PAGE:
Ramat Gan Safari Park

Israel's Sand Cat Kittens Back by Popular Demand


Since so many of you loved our story about Zoological Center Tel Aviv-Ramat Gan's Sand Cat kittens yesterday, we couldn't resist sharing new pictures we received this morning.  The more recent images show the kittens a bit older and with their eyes fully open! Enjoy!



Photos by Tibor Jager

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Ramat Gan Safari Park Welcomes a Second Asian Elephant Calf

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Two female Asian Elephant calves have been born at Ramat Gan Safari Park in Israel. The first female to give birth was 7.5 year-old La-Belle, on August 2. As she is a very young mother, her own mother La-Petite, heavily pregnant herself, took over and nursed the calf. After a few nerve-wracking days of 24-hour monitoring, keepers could rest assured that the calf was getting enough milk, suckling from both her mother and her grandmother alternately. The calf, born a bit small, was named Latangi which means ‘slim girl’ in the Sanskrit language. (See our first story about Latangi here.)  

After exactly two months of anticipation, a second female calf was born to 28-year-old La-Petite. This time the calf was bigger and stronger and received the Hindi name ‘Lalana’ meaning ‘a girl’. Both mothers and calves are doing great. They are spending their days in the exhibit happily, together with the father Motek. The birth of the two calves is wonderful news, especially as Asian Elephants are a unique and endangered species. 

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Photo credits: Tibor Jager / Ramat Gan Safari Park

See video of the calves and mothers together:


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At Ramat Gan Safari, Mother and Grandmother Asian Elephants Raise Calf Together

1 elephant

When the elephant keepers at Ramat Gan Safari Park in Israel arrived on the morning of August 2, they found a newborn Asian Elephant calf. After 22 months of anticipation, it finally happened- the 7 year-old cow, La Belle, had given birth to a beautiful female. The calf has been given the Sanskrit name Latangi, meaning 'thin girl', because she was born weighing 70-80 kg, far less than the 100 kg that is usual for an Asian Elephant calf. 

For now it seems that the young calf is doing well, despite her low weight at birth. She nurses from both her mother and her grandmother. 25 year-old La Petite, La Belle's mother, is very active in the life of the newborn, and is also pregnant herself. This is La Belle's first time to give birth, and it may be that her mother is trying to show her the ropes. The pleased father is a 53 year-old male, Motek. This birth is an important occasion as Asian Elephants are an endangered species. Every calf born contributes to the conservation efforts of these animals.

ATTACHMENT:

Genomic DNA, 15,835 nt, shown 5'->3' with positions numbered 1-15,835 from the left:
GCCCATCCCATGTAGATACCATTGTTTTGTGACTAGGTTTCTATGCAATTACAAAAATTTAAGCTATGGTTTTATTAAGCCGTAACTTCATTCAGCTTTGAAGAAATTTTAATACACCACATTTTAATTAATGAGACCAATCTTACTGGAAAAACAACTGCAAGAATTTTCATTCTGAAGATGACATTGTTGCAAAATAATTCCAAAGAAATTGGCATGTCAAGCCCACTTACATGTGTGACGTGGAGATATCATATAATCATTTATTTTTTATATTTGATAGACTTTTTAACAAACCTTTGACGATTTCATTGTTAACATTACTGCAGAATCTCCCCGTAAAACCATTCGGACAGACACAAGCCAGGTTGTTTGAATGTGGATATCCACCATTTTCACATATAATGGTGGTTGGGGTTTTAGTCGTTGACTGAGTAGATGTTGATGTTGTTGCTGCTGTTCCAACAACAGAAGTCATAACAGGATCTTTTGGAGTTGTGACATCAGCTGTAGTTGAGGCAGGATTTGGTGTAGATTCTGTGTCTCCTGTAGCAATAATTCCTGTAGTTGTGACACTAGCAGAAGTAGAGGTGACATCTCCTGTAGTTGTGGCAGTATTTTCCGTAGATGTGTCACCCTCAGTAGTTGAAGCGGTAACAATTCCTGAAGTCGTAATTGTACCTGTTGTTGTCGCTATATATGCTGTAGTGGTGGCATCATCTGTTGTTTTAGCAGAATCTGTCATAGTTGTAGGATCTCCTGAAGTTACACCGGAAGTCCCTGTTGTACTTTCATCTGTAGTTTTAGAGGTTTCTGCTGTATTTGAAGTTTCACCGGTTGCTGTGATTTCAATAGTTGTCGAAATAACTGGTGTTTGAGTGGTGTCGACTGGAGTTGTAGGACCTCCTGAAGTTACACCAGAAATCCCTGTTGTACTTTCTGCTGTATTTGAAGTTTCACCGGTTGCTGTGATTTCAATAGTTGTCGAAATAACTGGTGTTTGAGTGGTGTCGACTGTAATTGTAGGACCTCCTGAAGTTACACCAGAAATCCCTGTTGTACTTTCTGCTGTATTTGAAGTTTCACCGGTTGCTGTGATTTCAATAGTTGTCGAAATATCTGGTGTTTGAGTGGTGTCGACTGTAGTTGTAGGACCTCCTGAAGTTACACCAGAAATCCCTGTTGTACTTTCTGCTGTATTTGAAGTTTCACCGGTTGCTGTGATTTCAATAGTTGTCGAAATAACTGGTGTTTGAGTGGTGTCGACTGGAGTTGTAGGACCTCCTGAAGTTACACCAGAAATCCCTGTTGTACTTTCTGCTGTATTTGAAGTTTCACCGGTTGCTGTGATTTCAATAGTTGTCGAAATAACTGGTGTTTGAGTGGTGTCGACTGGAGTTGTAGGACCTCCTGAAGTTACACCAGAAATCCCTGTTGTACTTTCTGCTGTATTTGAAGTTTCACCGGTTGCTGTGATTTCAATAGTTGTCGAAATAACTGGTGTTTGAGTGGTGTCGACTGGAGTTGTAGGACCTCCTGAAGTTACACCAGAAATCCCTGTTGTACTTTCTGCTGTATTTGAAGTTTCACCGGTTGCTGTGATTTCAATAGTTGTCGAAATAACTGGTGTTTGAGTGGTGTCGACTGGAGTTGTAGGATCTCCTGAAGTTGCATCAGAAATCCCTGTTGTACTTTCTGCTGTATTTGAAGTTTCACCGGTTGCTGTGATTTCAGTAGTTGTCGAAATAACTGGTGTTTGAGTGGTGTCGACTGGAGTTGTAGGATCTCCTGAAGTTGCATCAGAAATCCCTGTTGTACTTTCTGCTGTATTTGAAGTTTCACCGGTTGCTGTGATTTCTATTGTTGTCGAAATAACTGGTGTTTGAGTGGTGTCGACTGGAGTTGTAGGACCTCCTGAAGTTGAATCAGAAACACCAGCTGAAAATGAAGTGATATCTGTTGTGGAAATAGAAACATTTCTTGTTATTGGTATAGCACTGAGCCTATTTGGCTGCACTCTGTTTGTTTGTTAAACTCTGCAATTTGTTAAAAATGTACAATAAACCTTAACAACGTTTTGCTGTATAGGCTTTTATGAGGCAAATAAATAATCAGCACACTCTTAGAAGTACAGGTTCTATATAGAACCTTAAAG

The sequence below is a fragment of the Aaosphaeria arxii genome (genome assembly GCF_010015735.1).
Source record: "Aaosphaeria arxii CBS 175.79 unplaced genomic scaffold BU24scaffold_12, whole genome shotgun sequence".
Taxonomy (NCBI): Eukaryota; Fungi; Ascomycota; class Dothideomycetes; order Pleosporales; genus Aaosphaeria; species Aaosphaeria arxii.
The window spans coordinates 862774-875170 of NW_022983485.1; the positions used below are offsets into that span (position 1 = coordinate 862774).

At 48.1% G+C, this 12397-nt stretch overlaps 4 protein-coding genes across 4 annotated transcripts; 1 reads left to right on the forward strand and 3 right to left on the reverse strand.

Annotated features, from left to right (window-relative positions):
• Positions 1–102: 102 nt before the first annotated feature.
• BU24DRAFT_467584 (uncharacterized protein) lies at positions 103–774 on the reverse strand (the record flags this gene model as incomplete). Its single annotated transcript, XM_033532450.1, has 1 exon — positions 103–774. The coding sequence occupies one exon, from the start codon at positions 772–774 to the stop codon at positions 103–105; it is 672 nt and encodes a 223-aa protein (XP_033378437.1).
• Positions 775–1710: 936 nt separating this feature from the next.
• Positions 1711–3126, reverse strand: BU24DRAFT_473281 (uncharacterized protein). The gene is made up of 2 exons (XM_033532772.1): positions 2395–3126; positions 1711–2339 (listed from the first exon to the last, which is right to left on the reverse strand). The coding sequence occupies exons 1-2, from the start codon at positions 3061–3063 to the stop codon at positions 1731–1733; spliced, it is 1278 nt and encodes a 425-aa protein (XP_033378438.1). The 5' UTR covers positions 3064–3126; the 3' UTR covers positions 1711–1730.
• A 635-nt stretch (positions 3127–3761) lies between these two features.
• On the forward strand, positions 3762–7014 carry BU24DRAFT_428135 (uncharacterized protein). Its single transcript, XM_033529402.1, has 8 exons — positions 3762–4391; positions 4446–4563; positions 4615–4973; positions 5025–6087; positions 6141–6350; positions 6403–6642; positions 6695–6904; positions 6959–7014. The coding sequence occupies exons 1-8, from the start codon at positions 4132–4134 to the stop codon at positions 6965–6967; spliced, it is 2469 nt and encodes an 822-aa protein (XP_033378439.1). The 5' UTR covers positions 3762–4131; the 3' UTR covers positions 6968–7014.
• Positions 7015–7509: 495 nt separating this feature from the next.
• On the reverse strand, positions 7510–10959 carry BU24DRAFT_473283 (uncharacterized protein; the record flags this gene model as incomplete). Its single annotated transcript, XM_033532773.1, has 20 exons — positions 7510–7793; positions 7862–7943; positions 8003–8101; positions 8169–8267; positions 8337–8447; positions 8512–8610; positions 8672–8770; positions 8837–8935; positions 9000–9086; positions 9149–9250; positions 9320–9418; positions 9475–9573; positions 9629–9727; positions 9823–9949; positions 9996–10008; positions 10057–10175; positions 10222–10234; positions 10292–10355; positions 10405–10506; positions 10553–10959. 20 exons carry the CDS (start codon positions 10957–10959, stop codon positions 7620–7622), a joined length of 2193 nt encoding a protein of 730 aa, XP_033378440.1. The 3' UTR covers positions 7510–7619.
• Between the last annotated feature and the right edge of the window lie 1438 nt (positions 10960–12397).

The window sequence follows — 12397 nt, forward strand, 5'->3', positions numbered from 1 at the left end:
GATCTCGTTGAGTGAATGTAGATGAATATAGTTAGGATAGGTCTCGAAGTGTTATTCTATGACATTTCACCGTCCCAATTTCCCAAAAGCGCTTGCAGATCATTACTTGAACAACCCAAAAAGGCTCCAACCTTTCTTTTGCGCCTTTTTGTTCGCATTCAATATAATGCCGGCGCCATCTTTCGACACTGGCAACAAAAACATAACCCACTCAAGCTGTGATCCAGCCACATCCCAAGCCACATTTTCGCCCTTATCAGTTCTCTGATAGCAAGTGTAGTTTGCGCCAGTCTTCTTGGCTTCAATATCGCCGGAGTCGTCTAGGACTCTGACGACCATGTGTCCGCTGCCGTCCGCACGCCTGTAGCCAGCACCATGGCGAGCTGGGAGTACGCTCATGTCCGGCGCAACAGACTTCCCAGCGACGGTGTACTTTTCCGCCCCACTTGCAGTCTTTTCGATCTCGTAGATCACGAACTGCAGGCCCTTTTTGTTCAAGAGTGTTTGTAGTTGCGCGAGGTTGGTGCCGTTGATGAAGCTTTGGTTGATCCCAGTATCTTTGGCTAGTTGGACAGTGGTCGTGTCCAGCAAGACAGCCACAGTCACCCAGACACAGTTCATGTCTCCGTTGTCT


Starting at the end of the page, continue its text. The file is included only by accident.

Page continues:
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Photo credits: Ramat Gan Safari / Tibor Jager. Last picture: Yael Hermon. Clip 1: Tibor Jager. Clip 2: Yael Hermon.

See videos of the newborn calf with her family:



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Israeli Zoos Cooperate to Foster Rare Vulture Chick

Sagit Horowitz (2)

A tiny chick hatched at Israel’s Jerusalem Biblical Zoo and raised at the Ramat Gan Safari Park is part of an effort to restore native Griffon Vultures to Israel.

With only 100 Vultures remaining in the wild in Israel, scientists don’t want to take any chances with the precious eggs breaking or being preyed upon.  So when a pair of wild Vultures in an Israeli nature reserve laid an egg, scientists collected the egg and brought it to the Jerusalem Zoo, where it was placed in the safety of an incubator. 

DSC_2930 Michal Erez (1)

DSC_2930 Michal Erez (2)

DSC_2930 Michal Erez (3)
Photo Credits: Sagit Horowitz (1), Michal Erez (2, 3, 4)

Meanwhile, at the Ramat Gan Safari Park, Vultures Donky and Kosta were sitting on a dummy egg, because the two eggs that they had laid earlier were removed from the nest.  Once the wild-collected egg began to hatch in the incubator at the Jerusalem Zoo, it was rushed to Ramat Gan Safari Park.

Vultures are unable to tell if a chick is theirs or not, so a brave zoo keeper entered Donky and Kosta’s enclosure, climbed up to the nesting shelf, removed the dummy egg, and replaced it with a newly hatched chick, which was still in its shell. Not an easy task when you have two protective Vultures nearby!

Father Kosta immediately returned to the nest to make sure the egg was still there after the "intruder's" visit. To his surprise, he found that a tiny chick waiting for him in the nest, begging for food. Kosta did not think twice and rushed to feed the chick

Kosta and Donkey have successfully fostered several chicks over the years.

By the age of 6 months, the chick will be taken to a nature reserve, where it will spend three years with other young Vultures until it is old enough to be released to the wild and join the wild population.